Card 3              $4,816               $90
Card 4              $1,006               $529 
Total               $19,452              $800 
Month 4          Balance Owing      Payment Amount
Card 1              $7,752               $81 
Card 2              $5,697               $98
Card 3              $4,726               $136
Card 4              $485                 $485 
Total               $18,660              $800 
 

In 4 months Card 4 is completely paid off and we’ve started to work on Card 3. In case you’re thinking the math isn’t right when you subtract the payment amount from the amount owing, you must remember to add the interest to the new balance. Also, each card may vary as to the formula they use to calculate the minimum payment. I know that, at the time of this writing, TD Visa’s minimum payments are comprised of the interest plus $10. I used that same formula for each card. I also rounded off the dollar amounts. So this is a reasonable estimate of how long to pay off this $21,000 credit card debt load. So… on to the next card:

Month 5          Balance Owing      Payment Amount
Card 1              $7,671               $80 
Card 2              $5,599               $96
Card 3              $4,666               $623
Card 4              $0                   $0 
Total               $17,937              $800 
 
Month 6          Balance Owing      Payment Amount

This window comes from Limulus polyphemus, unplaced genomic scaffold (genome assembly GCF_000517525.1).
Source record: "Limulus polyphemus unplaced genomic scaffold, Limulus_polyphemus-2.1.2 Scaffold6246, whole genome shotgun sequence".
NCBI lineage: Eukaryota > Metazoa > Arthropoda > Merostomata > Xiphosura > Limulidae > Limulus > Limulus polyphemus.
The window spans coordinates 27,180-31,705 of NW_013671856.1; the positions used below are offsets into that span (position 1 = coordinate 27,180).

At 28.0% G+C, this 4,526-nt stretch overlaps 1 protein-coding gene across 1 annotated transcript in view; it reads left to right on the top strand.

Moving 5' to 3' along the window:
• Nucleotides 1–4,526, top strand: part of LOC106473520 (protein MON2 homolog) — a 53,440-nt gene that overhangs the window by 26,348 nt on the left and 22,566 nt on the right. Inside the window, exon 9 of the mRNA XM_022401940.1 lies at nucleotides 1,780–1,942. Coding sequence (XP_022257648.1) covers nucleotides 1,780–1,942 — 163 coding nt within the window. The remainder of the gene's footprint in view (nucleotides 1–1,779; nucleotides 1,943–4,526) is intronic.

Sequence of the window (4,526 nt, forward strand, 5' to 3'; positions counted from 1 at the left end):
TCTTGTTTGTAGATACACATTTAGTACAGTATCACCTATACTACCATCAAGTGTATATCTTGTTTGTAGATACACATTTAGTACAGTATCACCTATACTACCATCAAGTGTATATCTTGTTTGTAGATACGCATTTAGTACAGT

Card 1              $7,591               $80 
Card 2              $5,503               $95
Card 3              $4,110               $626
Card 4              $0                   $0 
Total               $17,204              $800 
 
Month 7          Balance Owing      Payment Amount
Card 1              $7,511               $79 
Card 2              $5,408               $93
Card 3              $3,542               $628
Card 4              $0                   $0 
Total               $16,462              $800 
Month 8          Balance Owing      Payment Amount
Card 1              $7,432               $78 
Card 2              $5,315               $92
Card 3              $2,962               $630
Card 4              $0                   $0 
Total               $15,709              $800 
 
Month 9          Balance Owing      Payment Amount
Card 1              $7,354               $77 
Card 2              $5,223               $91
Card 3              $2,371               $632
Card 4              $0                   $0 
Total               $14,948              $800 
 
 
Month 10          Balance Owing      Payment Amount
Card 1              $7,277               $77 
Card 2              $5,132               $89